View Poll Results: Is Deep State the natural state of the State?

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  • No

    1 9.09%
  • Yes

    8 72.73%
  • What?

    0 0%
  • Other

    2 18.18%
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Thread: Deep State as the natural state of the State.

  1. #31
    Natural state of man.

    Man thinks he's in control, and he'll prove it to you with aggression and deceit. Kinda been happening for a while now...
    gotta chain a government of men down, because... men.





    Oh, sorry google, too soon?
    Fear of man will prove to be a snare, but whoever trusts in the LORD is kept safe. Proverbs 29:25
    "I think the propaganda machine is the biggest problem that we face today in trying to get the truth out to people."
    Ron Paul

    Please watch, subscribe, like, & share, Ron Paul Liberty Report
    BITCHUTE IS A LIBERTY MINDED ALTERNATIVE TO GOOGLE SUBSIDIARY YOUTUBE



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  3. #32
    Quote Originally Posted by r3volution 3.0 View Post
    The major (perhaps only) issue is who actually has power.

    I think there might be a problem with the formalist view, in that it conflates recognizing power structures with creating them.
    I wouldn't say that. I would say formalists like Moldbug want recognize how the state actually works so it can formalized and therefore run better and have actual good governance. Whether formalist prescriptions would lead to that is a different story. Regardless, hierarchy should be clear and easily identifiable, not bureaucratic.
    NeoReactionary. American High Tory.

    The counter-revolution will not be televised.



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  5. #33
    Quote Originally Posted by Swordsmyth View Post
    In theory perhaps but reality has never even come close to the theory.
    That's how most societies were throughout most of history. This mysterious, bureaucratic order where no one knows where the sovereignty really stops is a relatively recent phenomenon. All societies have aristocrats or oligarchs, but throughout history, most of them could be clearly identified because they were open about who they were. Liberal democracy doesn't have that.
    NeoReactionary. American High Tory.

    The counter-revolution will not be televised.

  6. #34
    Quote Originally Posted by ThePaleoLibertarian View Post
    That's how most societies were throughout most of history. This mysterious, bureaucratic order where no one knows where the sovereignty really stops is a relatively recent phenomenon. All societies have aristocrats or oligarchs, but throughout history, most of them could be clearly identified because they were open about who they were. Liberal democracy doesn't have that.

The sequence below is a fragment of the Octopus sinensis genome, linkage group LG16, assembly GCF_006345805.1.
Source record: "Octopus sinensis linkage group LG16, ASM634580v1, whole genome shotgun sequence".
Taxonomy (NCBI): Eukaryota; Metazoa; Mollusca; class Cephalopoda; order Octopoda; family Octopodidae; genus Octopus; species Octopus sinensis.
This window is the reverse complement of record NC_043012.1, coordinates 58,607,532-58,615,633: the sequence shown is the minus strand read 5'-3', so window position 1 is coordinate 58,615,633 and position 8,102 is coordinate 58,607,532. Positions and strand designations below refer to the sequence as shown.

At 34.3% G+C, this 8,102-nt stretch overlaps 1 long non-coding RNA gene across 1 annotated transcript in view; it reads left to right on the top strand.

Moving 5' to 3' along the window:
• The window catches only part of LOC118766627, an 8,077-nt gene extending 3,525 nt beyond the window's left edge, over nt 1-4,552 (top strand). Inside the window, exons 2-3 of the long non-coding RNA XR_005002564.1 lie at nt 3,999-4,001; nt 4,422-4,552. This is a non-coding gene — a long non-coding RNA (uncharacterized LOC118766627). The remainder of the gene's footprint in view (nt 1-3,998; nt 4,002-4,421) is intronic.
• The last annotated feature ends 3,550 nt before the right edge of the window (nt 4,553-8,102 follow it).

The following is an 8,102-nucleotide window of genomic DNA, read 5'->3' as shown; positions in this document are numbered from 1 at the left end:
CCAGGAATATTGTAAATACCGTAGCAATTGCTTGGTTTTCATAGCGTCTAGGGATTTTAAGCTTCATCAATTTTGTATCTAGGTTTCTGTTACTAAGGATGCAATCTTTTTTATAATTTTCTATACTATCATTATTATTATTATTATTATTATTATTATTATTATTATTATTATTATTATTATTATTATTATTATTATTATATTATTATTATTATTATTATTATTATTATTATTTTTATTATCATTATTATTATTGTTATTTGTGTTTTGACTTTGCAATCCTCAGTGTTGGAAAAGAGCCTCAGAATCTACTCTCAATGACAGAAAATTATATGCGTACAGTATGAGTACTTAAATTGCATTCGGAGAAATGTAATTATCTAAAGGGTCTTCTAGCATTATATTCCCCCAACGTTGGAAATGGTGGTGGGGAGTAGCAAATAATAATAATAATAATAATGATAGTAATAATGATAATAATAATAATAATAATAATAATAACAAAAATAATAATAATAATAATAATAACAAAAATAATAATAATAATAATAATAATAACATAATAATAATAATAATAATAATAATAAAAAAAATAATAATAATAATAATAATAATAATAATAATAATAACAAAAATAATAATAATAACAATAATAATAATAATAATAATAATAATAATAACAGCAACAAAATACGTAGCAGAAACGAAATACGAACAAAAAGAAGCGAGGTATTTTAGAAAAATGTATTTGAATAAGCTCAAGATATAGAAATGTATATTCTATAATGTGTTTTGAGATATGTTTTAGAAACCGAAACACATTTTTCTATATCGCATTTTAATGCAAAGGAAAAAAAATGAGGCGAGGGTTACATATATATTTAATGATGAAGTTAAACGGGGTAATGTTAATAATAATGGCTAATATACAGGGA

One kind of those who seek power has always sought the shadows, they understand that stealth is power, you will never be rid of them or force them out of the shadows.
    Never attempt to teach a pig to sing; it wastes your time and annoys the pig.

    Robert Heinlein

    Give a man an inch and right away he thinks he's a ruler

    Groucho Marx

    I love mankindÖitís people I canít stand.

    Linus, from the Peanuts comic

    You cannot have liberty without morality and morality without faith

    Alexis de Torqueville

    Those who fail to learn from the past are condemned to repeat it.
    Those who learn from the past are condemned to watch everybody else repeat it

    A Zero Hedge comment

  7. #35
    Quote Originally Posted by Swordsmyth View Post
    One kind of those who seek power has always sought the shadows, they understand that stealth is power, you will never be rid of them or force them out of the shadows.
    Soft power is a thing, of course, but I'm talking about statecraft. You can't eliminate figures who seek to influence the sovereign in surreptitious ways, but you can create a clear hierarchy that makes it clear just where the buck really stops.
    NeoReactionary. American High Tory.

    The counter-revolution will not be televised.

  8. #36
    Quote Originally Posted by ThePaleoLibertarian View Post
    I wouldn't say that. I would say formalists like Moldbug want recognize how the state actually works so it can formalized and therefore run better and have actual good governance. Whether formalist prescriptions would lead to that is a different story. Regardless, hierarchy should be clear and easily identifiable, not bureaucratic.
    I have no practical objection to the formalist program.

    But there's a problem with the theory itself.

    If we reconcile the reality and appearance of power, without changing the reality, this serves no purpose; nothing happens.

    On the other hand, if this action changes the reality of power, then it isn't simply a matter of reconciling reality and appearance, is it?

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